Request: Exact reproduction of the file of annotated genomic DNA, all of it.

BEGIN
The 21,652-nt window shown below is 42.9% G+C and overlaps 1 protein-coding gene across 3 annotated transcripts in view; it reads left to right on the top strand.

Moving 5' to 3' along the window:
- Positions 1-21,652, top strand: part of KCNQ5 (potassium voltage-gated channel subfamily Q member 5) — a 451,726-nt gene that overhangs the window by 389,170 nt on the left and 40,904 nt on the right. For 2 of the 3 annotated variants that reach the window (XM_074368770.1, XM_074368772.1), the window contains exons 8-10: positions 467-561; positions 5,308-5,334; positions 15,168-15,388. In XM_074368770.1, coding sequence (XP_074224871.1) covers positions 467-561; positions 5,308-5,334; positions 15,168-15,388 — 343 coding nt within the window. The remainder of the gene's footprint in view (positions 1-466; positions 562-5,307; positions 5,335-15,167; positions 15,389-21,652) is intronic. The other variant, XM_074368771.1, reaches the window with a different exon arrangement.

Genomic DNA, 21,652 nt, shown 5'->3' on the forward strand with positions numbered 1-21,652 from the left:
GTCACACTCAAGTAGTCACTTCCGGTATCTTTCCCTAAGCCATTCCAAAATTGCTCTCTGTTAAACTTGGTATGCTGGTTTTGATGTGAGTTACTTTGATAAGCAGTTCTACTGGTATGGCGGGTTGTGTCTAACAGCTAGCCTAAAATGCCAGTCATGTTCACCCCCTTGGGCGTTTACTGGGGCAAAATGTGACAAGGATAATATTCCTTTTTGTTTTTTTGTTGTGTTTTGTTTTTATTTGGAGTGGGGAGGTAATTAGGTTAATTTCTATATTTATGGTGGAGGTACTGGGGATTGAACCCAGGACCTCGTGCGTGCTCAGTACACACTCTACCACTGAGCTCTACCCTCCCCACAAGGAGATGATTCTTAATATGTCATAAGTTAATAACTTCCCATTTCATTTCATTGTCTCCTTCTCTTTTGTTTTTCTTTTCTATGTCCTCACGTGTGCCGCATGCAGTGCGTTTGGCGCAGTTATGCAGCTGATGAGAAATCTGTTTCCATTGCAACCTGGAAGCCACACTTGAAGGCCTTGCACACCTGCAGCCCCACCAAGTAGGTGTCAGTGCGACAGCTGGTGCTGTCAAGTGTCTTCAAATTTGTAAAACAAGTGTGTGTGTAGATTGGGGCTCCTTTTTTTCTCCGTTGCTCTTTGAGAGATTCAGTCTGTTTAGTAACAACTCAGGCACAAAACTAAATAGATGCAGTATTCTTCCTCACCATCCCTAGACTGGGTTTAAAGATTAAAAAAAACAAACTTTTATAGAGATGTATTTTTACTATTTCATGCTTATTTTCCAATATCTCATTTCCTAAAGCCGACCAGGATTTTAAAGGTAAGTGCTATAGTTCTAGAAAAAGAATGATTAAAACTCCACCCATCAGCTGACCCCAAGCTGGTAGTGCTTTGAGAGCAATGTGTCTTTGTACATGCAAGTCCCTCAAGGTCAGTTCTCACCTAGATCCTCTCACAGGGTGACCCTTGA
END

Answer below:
The 21,652-nt window shown below is 42.9% G+C and overlaps 1 protein-coding gene across 3 annotated transcripts in view; it reads left to right on the top strand.

Moving 5' to 3' along the window:
- Positions 1-21,652, top strand: part of KCNQ5 (potassium voltage-gated channel subfamily Q member 5) — a 451,726-nt gene that overhangs the window by 389,170 nt on the left and 40,904 nt on the right. For 2 of the 3 annotated variants that reach the window (XM_074368770.1, XM_074368772.1), the window contains exons 8-10: positions 467-561; positions 5,308-5,334; positions 15,168-15,388. In XM_074368770.1, coding sequence (XP_074224871.1) covers positions 467-561; positions 5,308-5,334; positions 15,168-15,388 — 343 coding nt within the window. The remainder of the gene's footprint in view (positions 1-466; positions 562-5,307; positions 5,335-15,167; positions 15,389-21,652) is intronic. The other variant, XM_074368771.1, reaches the window with a different exon arrangement.

Genomic DNA, 21,652 nt, shown 5'->3' on the forward strand with positions numbered 1-21,652 from the left:
GTCACACTCAAGTAGTCACTTCCGGTATCTTTCCCTAAGCCATTCCAAAATTGCTCTCTGTTAAACTTGGTATGCTGGTTTTGATGTGAGTTACTTTGATAAGCAGTTCTACTGGTATGGCGGGTTGTGTCTAACAGCTAGCCTAAAATGCCAGTCATGTTCACCCCCTTGGGCGTTTACTGGGGCAAAATGTGACAAGGATAATATTCCTTTTTGTTTTTTTGTTGTGTTTTGTTTTTATTTGGAGTGGGGAGGTAATTAGGTTAATTTCTATATTTATGGTGGAGGTACTGGGGATTGAACCCAGGACCTCGTGCGTGCTCAGTACACACTCTACCACTGAGCTCTACCCTCCCCACAAGGAGATGATTCTTAATATGTCATAAGTTAATAACTTCCCATTTCATTTCATTGTCTCCTTCTCTTTTGTTTTTCTTTTCTATGTCCTCACGTGTGCCGCATGCAGTGCGTTTGGCGCAGTTATGCAGCTGATGAGAAATCTGTTTCCATTGCAACCTGGAAGCCACACTTGAAGGCCTTGCACACCTGCAGCCCCACCAAGTAGGTGTCAGTGCGACAGCTGGTGCTGTCAAGTGTCTTCAAATTTGTAAAACAAGTGTGTGTGTAGATTGGGGCTCCTTTTTTTCTCCGTTGCTCTTTGAGAGATTCAGTCTGTTTAGTAACAACTCAGGCACAAAACTAAATAGATGCAGTATTCTTCCTCACCATCCCTAGACTGGGTTTAAAGATTAAAAAAAACAAACTTTTATAGAGATGTATTTTTACTATTTCATGCTTATTTTCCAATATCTCATTTCCTAAAGCCGACCAGGATTTTAAAGGTAAGTGCTATAGTTCTAGAAAAAGAATGATTAAAACTCCACCCATCAGCTGACCCCAAGCTGGTAGTGCTTTGAGAGCAATGTGTCTTTGTACATGCAAGTCCCTCAAGGTCAGTTCTCACCTAGATCCTCTCACAGGGTGACCCTTGA